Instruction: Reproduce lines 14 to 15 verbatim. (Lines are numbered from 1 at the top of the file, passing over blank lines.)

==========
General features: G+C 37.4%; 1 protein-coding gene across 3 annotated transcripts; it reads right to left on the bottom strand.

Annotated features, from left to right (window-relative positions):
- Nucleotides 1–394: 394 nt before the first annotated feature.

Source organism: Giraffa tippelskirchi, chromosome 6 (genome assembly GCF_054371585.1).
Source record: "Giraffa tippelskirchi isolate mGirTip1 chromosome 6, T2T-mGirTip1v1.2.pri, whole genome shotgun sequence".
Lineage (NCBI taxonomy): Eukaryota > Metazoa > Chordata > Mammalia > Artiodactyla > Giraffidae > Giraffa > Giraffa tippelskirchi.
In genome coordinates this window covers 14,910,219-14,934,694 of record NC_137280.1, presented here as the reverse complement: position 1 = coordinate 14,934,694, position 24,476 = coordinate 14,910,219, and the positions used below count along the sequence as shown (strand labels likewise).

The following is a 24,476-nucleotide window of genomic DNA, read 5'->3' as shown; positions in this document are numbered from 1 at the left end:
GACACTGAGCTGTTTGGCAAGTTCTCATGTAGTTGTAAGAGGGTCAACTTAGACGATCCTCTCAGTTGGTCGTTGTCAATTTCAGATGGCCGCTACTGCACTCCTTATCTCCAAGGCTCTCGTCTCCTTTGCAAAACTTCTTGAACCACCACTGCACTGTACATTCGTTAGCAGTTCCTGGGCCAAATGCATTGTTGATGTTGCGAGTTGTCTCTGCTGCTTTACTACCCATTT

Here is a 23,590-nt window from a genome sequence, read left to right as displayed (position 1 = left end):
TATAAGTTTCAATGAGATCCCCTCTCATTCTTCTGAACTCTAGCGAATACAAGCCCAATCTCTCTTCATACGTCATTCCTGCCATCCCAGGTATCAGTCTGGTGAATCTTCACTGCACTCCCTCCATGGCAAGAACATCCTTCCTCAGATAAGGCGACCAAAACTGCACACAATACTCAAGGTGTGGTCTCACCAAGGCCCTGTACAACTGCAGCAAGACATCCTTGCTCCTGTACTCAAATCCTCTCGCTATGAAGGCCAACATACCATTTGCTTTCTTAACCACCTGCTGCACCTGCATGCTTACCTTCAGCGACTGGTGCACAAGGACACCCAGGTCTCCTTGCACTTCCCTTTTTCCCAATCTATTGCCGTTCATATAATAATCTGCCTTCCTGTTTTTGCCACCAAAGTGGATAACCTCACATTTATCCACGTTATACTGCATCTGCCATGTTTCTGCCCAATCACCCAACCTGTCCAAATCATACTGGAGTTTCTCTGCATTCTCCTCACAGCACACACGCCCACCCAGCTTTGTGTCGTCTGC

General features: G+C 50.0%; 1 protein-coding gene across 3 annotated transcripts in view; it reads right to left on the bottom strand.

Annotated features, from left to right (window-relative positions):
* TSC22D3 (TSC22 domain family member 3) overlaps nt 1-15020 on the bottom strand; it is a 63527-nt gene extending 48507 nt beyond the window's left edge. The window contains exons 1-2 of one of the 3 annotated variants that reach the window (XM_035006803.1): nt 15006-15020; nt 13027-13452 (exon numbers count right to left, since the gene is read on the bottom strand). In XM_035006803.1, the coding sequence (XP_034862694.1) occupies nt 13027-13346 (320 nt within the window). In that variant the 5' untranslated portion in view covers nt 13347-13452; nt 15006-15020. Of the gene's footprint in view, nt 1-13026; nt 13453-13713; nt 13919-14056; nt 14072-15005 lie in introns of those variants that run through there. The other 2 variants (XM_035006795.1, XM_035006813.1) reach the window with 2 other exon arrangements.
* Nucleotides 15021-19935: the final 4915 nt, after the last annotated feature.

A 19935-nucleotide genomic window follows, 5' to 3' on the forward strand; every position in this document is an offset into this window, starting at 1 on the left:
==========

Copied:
* TSC22D3 (TSC22 domain family member 3) overlaps nt 1-15020 on the bottom strand; it is a 63527-nt gene extending 48507 nt beyond the window's left edge. The window contains exons 1-2 of one of the 3 annotated variants that reach the window (XM_035006803.1): nt 15006-15020; nt 13027-13452 (exon numbers count right to left, since the gene is read on the bottom strand). In XM_035006803.1, the coding sequence (XP_034862694.1) occupies nt 13027-13346 (320 nt within the window). In that variant the 5' untranslated portion in view covers nt 13347-13452; nt 15006-15020. Of the gene's footprint in view, nt 1-13026; nt 13453-13713; nt 13919-14056; nt 14072-15005 lie in introns of those variants that run through there. The other 2 variants (XM_035006795.1, XM_035006813.1) reach the window with 2 other exon arrangements.
* Nucleotides 15021-19935: the final 4915 nt, after the last annotated feature.